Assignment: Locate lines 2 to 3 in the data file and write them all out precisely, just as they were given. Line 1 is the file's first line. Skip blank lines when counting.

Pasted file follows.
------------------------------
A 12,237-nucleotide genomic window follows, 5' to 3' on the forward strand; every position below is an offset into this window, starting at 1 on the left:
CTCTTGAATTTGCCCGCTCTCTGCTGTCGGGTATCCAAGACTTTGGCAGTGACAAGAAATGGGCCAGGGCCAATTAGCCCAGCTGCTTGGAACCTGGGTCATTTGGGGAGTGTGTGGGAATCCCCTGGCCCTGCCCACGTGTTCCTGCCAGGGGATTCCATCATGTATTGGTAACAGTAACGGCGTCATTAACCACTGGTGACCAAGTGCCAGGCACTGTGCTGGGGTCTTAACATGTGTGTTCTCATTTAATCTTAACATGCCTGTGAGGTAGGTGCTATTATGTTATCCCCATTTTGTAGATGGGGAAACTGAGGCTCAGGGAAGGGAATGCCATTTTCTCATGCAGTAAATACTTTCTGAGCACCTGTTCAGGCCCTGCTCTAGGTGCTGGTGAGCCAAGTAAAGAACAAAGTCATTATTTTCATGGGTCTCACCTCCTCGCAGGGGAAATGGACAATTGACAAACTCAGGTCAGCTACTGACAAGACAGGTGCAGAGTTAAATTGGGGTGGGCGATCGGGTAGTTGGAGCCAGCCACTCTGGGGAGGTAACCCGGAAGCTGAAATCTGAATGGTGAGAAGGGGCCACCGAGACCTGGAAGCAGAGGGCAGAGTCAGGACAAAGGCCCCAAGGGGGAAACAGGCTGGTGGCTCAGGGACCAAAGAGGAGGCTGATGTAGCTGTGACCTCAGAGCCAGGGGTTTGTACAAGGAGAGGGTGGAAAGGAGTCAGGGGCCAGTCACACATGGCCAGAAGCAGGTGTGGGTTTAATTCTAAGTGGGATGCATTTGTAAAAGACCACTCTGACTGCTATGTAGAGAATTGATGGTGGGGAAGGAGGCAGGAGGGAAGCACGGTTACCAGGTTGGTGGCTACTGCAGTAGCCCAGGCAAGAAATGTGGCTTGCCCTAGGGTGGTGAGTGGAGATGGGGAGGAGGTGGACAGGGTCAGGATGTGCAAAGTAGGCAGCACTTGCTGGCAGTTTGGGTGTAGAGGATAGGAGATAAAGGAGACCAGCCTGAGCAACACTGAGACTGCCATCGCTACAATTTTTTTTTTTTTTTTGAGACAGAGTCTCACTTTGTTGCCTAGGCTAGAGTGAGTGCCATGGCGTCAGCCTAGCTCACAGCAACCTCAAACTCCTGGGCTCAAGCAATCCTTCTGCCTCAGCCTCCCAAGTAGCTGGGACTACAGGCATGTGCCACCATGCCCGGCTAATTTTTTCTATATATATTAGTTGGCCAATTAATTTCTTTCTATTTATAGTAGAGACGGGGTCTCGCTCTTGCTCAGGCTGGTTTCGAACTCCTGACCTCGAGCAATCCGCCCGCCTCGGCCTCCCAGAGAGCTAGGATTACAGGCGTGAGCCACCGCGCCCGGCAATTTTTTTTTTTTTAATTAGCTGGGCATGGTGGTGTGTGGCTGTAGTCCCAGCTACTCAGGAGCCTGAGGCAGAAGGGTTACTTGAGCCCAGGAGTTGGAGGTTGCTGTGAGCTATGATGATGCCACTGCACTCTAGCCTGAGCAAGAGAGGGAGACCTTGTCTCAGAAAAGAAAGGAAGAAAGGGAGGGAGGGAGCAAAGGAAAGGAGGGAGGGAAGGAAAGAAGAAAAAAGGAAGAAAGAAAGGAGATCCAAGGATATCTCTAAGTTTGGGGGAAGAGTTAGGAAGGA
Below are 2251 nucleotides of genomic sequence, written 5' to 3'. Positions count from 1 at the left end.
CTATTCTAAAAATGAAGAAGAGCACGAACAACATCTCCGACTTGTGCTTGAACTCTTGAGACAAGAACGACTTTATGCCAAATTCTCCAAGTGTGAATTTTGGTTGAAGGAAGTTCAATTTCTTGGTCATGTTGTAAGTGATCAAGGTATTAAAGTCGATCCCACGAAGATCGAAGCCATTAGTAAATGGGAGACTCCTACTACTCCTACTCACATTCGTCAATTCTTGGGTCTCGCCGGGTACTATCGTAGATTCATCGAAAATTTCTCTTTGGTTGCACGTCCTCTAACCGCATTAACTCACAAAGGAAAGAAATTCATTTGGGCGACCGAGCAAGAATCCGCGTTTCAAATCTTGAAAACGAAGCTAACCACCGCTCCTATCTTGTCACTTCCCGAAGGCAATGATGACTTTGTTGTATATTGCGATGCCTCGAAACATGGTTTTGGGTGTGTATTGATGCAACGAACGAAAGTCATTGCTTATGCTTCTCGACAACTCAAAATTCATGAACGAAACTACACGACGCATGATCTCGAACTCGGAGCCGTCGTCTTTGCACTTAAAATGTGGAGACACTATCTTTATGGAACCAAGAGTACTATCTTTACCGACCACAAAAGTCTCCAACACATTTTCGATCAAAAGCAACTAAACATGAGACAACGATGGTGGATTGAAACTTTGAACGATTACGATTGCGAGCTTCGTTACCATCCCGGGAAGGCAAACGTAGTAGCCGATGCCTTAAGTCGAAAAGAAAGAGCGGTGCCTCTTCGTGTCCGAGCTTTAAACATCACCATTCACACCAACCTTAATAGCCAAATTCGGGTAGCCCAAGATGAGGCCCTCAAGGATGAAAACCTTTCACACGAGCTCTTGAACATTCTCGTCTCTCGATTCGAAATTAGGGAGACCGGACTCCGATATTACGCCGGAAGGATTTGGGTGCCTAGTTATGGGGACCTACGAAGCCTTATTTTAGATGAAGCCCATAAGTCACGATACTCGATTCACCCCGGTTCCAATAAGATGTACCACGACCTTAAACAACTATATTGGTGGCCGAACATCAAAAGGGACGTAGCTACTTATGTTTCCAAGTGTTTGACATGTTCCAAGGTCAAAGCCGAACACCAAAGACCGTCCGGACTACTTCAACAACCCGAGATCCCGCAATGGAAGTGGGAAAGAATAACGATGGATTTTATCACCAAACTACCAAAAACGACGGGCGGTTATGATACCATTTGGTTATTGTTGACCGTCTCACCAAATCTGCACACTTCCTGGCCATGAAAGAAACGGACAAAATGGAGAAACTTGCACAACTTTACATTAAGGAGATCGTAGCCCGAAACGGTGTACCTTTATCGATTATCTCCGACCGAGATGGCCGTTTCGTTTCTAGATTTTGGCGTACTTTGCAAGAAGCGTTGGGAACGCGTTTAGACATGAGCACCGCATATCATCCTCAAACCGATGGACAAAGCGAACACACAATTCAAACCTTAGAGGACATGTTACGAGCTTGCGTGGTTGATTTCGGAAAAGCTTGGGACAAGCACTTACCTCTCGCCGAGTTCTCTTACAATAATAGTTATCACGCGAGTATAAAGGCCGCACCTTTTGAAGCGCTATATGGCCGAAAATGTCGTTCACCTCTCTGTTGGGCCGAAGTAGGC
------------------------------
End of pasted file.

CTCTTGAATTTGCCCGCTCTCTGCTGTCGGGTATCCAAGACTTTGGCAGTGACAAGAAATGGGCCAGGGCCAATTAGCCCAGCTGCTTGGAACCTGGGTCATTTGGGGAGTGTGTGGGAATCCCCTGGCCCTGCCCACGTGTTCCTGCCAGGGGATTCCATCATGTATTGGTAACAGTAACGGCGTCATTAACCACTGGTGACCAAGTGCCAGGCACTGTGCTGGGGTCTTAACATGTGTGTTCTCATTTAATCTTAACATGCCTGTGAGGTAGGTGCTATTATGTTATCCCCATTTTGTAGATGGGGAAACTGAGGCTCAGGGAAGGGAATGCCATTTTCTCATGCAGTAAATACTTTCTGAGCACCTGTTCAGGCCCTGCTCTAGGTGCTGGTGAGCCAAGTAAAGAACAAAGTCATTATTTTCATGGGTCTCACCTCCTCGCAGGGGAAATGGACAATTGACAAACTCAGGTCAGCTACTGACAAGACAGGTGCAGAGTTAAATTGGGGTGGGCGATCGGGTAGTTGGAGCCAGCCACTCTGGGGAGGTAACCCGGAAGCTGAAATCTGAATGGTGAGAAGGGGCCACCGAGACCTGGAAGCAGAGGGCAGAGTCAGGACAAAGGCCCCAAGGGGGAAACAGGCTGGTGGCTCAGGGACCAAAGAGGAGGCTGATGTAGCTGTGACCTCAGAGCCAGGGGTTTGTACAAGGAGAGGGTGGAAAGGAGTCAGGGGCCAGTCACACATGGCCAGAAGCAGGTGTGGGTTTAATTCTAAGTGGGATGCATTTGTAAAAGACCACTCTGACTGCTATGTAGAGAATTGATGGTGGGGAAGGAGGCAGGAGGGAAGCACGGTTACCAGGTTGGTGGCTACTGCAGTAGCCCAGGCAAGAAATGTGGCTTGCCCTAGGGTGGTGAGTGGAGATGGGGAGGAGGTGGACAGGGTCAGGATGTGCAAAGTAGGCAGCACTTGCTGGCAGTTTGGGTGTAGAGGATAGGAGATAAAGGAGACCAGCCTGAGCAACACTGAGACTGCCATCGCTACAATTTTTTTTTTTTTTTTGAGACAGAGTCTCACTTTGTTGCCTAGGCTAGAGTGAGTGCCATGGCGTCAGCCTAGCTCACAGCAACCTCAAACTCCTGGGCTCAAGCAATCCTTCTGCCTCAGCCTCCCAAGTAGCTGGGACTACAGGCATGTGCCACCATGCCCGGCTAATTTTTTCTATATATATTAGTTGGCCAATTAATTTCTTTCTATTTATAGTAGAGACGGGGTCTCGCTCTTGCTCAGGCTGGTTTCGAACTCCTGACCTCGAGCAATCCGCCCGCCTCGGCCTCCCAGAGAGCTAGGATTACAGGCGTGAGCCACCGCGCCCGGCAATTTTTTTTTTTTTAATTAGCTGGGCATGGTGGTGTGTGGCTGTAGTCCCAGCTACTCAGGAGCCTGAGGCAGAAGGGTTACTTGAGCCCAGGAGTTGGAGGTTGCTGTGAGCTATGATGATGCCACTGCACTCTAGCCTGAGCAAGAGAGGGAGACCTTGTCTCAGAAAAGAAAGGAAGAAAGGGAGGGAGGGAGCAAAGGAAAGGAGGGAGGGAAGGAAAGAAGAAAAAAGGAAGAAAGAAAGGAGATCCAAGGATATCTCTAAGTTTGGGGGAAGAGTTAGGAAGGA
Below are 2251 nucleotides of genomic sequence, written 5' to 3'. Positions count from 1 at the left end.